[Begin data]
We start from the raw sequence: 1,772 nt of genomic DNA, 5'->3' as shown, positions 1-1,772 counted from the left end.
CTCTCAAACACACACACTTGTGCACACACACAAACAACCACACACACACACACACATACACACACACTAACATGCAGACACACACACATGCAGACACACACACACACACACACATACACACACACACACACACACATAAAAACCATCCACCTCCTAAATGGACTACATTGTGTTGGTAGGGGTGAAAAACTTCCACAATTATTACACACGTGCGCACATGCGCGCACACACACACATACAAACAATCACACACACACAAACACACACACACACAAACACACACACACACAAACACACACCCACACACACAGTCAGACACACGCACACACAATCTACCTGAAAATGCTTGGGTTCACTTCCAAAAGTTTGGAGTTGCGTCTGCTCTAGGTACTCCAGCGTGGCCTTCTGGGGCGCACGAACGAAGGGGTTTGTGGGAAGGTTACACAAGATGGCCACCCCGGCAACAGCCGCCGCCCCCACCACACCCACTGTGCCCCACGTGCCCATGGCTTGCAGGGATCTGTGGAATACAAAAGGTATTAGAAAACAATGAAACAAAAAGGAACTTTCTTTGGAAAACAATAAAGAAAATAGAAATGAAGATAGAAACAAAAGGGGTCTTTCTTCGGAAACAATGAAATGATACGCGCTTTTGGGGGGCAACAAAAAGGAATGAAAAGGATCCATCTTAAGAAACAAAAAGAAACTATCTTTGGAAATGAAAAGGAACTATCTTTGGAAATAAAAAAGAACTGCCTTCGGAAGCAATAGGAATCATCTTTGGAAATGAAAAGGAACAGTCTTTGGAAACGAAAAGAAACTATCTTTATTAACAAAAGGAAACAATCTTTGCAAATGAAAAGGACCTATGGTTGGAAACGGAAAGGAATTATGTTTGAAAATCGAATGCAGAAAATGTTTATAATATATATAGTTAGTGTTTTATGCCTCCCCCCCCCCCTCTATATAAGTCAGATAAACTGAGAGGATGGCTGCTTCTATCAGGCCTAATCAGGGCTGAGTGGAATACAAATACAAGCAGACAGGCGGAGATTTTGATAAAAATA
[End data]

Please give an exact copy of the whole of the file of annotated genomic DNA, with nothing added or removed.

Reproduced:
We start from the raw sequence: 1,772 nt of genomic DNA, 5'->3' as shown, positions 1-1,772 counted from the left end.
CTCTCAAACACACACACTTGTGCACACACACAAACAACCACACACACACACACACATACACACACACTAACATGCAGACACACACACATGCAGACACACACACACACACACACATACACACACACACACACACACATAAAAACCATCCACCTCCTAAATGGACTACATTGTGTTGGTAGGGGTGAAAAACTTCCACAATTATTACACACGTGCGCACATGCGCGCACACACACACATACAAACAATCACACACACACAAACACACACACACACAAACACACACACACACAAACACACACCCACACACACAGTCAGACACACGCACACACAATCTACCTGAAAATGCTTGGGTTCACTTCCAAAAGTTTGGAGTTGCGTCTGCTCTAGGTACTCCAGCGTGGCCTTCTGGGGCGCACGAACGAAGGGGTTTGTGGGAAGGTTACACAAGATGGCCACCCCGGCAACAGCCGCCGCCCCCACCACACCCACTGTGCCCCACGTGCCCATGGCTTGCAGGGATCTGTGGAATACAAAAGGTATTAGAAAACAATGAAACAAAAAGGAACTTTCTTTGGAAAACAATAAAGAAAATAGAAATGAAGATAGAAACAAAAGGGGTCTTTCTTCGGAAACAATGAAATGATACGCGCTTTTGGGGGGCAACAAAAAGGAATGAAAAGGATCCATCTTAAGAAACAAAAAGAAACTATCTTTGGAAATGAAAAGGAACTATCTTTGGAAATAAAAAAGAACTGCCTTCGGAAGCAATAGGAATCATCTTTGGAAATGAAAAGGAACAGTCTTTGGAAACGAAAAGAAACTATCTTTATTAACAAAAGGAAACAATCTTTGCAAATGAAAAGGACCTATGGTTGGAAACGGAAAGGAATTATGTTTGAAAATCGAATGCAGAAAATGTTTATAATATATATAGTTAGTGTTTTATGCCTCCCCCCCCCCCTCTATATAAGTCAGATAAACTGAGAGGATGGCTGCTTCTATCAGGCCTAATCAGGGCTGAGTGGAATACAAATACAAGCAGACAGGCGGAGATTTTGATAAAAATA